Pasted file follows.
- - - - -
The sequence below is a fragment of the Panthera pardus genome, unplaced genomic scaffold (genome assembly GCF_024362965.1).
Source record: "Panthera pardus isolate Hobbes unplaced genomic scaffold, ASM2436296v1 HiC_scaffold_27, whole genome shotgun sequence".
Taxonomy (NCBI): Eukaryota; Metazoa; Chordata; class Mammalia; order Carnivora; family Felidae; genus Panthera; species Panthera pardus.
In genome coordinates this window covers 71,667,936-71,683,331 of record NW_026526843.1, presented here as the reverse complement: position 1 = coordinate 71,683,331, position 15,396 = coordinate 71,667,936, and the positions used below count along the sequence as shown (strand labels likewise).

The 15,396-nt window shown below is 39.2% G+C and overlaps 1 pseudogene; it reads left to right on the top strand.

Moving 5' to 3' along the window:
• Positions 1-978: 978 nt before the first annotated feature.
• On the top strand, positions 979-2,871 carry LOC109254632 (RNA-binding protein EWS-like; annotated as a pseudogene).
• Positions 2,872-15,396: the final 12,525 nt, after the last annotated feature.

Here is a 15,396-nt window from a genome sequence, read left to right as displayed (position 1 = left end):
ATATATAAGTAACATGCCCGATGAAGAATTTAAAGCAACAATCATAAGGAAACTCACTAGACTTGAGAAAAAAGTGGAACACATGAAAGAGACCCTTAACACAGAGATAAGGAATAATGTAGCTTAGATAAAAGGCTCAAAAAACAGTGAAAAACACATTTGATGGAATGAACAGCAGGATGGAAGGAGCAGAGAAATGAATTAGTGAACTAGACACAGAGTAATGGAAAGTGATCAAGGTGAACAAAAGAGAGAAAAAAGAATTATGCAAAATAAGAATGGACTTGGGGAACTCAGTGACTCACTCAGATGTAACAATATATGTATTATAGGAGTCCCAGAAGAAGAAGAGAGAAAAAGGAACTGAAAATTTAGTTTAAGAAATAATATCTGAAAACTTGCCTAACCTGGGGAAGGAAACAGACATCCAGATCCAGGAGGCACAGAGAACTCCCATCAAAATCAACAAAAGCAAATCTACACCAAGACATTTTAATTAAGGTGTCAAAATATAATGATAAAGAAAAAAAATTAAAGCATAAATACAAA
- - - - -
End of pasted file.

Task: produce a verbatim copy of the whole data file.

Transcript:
The sequence below is a fragment of the Panthera pardus genome, unplaced genomic scaffold (genome assembly GCF_024362965.1).
Source record: "Panthera pardus isolate Hobbes unplaced genomic scaffold, ASM2436296v1 HiC_scaffold_27, whole genome shotgun sequence".
Taxonomy (NCBI): Eukaryota; Metazoa; Chordata; class Mammalia; order Carnivora; family Felidae; genus Panthera; species Panthera pardus.
In genome coordinates this window covers 71,667,936-71,683,331 of record NW_026526843.1, presented here as the reverse complement: position 1 = coordinate 71,683,331, position 15,396 = coordinate 71,667,936, and the positions used below count along the sequence as shown (strand labels likewise).

The 15,396-nt window shown below is 39.2% G+C and overlaps 1 pseudogene; it reads left to right on the top strand.

Moving 5' to 3' along the window:
• Positions 1-978: 978 nt before the first annotated feature.
• On the top strand, positions 979-2,871 carry LOC109254632 (RNA-binding protein EWS-like; annotated as a pseudogene).
• Positions 2,872-15,396: the final 12,525 nt, after the last annotated feature.

Here is a 15,396-nt window from a genome sequence, read left to right as displayed (position 1 = left end):
ATATATAAGTAACATGCCCGATGAAGAATTTAAAGCAACAATCATAAGGAAACTCACTAGACTTGAGAAAAAAGTGGAACACATGAAAGAGACCCTTAACACAGAGATAAGGAATAATGTAGCTTAGATAAAAGGCTCAAAAAACAGTGAAAAACACATTTGATGGAATGAACAGCAGGATGGAAGGAGCAGAGAAATGAATTAGTGAACTAGACACAGAGTAATGGAAAGTGATCAAGGTGAACAAAAGAGAGAAAAAAGAATTATGCAAAATAAGAATGGACTTGGGGAACTCAGTGACTCACTCAGATGTAACAATATATGTATTATAGGAGTCCCAGAAGAAGAAGAGAGAAAAAGGAACTGAAAATTTAGTTTAAGAAATAATATCTGAAAACTTGCCTAACCTGGGGAAGGAAACAGACATCCAGATCCAGGAGGCACAGAGAACTCCCATCAAAATCAACAAAAGCAAATCTACACCAAGACATTTTAATTAAGGTGTCAAAATATAATGATAAAGAAAAAAAATTAAAGCATAAATACAAA